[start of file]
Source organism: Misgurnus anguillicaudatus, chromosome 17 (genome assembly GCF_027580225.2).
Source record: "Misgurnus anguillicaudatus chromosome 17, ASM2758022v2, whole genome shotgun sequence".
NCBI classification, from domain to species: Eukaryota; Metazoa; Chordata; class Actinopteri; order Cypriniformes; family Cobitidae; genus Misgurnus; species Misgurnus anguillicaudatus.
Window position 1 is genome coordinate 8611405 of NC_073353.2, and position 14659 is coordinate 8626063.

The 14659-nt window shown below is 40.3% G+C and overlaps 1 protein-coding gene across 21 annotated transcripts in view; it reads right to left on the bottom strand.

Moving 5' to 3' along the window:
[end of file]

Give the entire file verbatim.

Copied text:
Source organism: Misgurnus anguillicaudatus, chromosome 17 (genome assembly GCF_027580225.2).
Source record: "Misgurnus anguillicaudatus chromosome 17, ASM2758022v2, whole genome shotgun sequence".
NCBI classification, from domain to species: Eukaryota; Metazoa; Chordata; class Actinopteri; order Cypriniformes; family Cobitidae; genus Misgurnus; species Misgurnus anguillicaudatus.
Window position 1 is genome coordinate 8611405 of NC_073353.2, and position 14659 is coordinate 8626063.

The 14659-nt window shown below is 40.3% G+C and overlaps 1 protein-coding gene across 21 annotated transcripts in view; it reads right to left on the bottom strand.

Moving 5' to 3' along the window: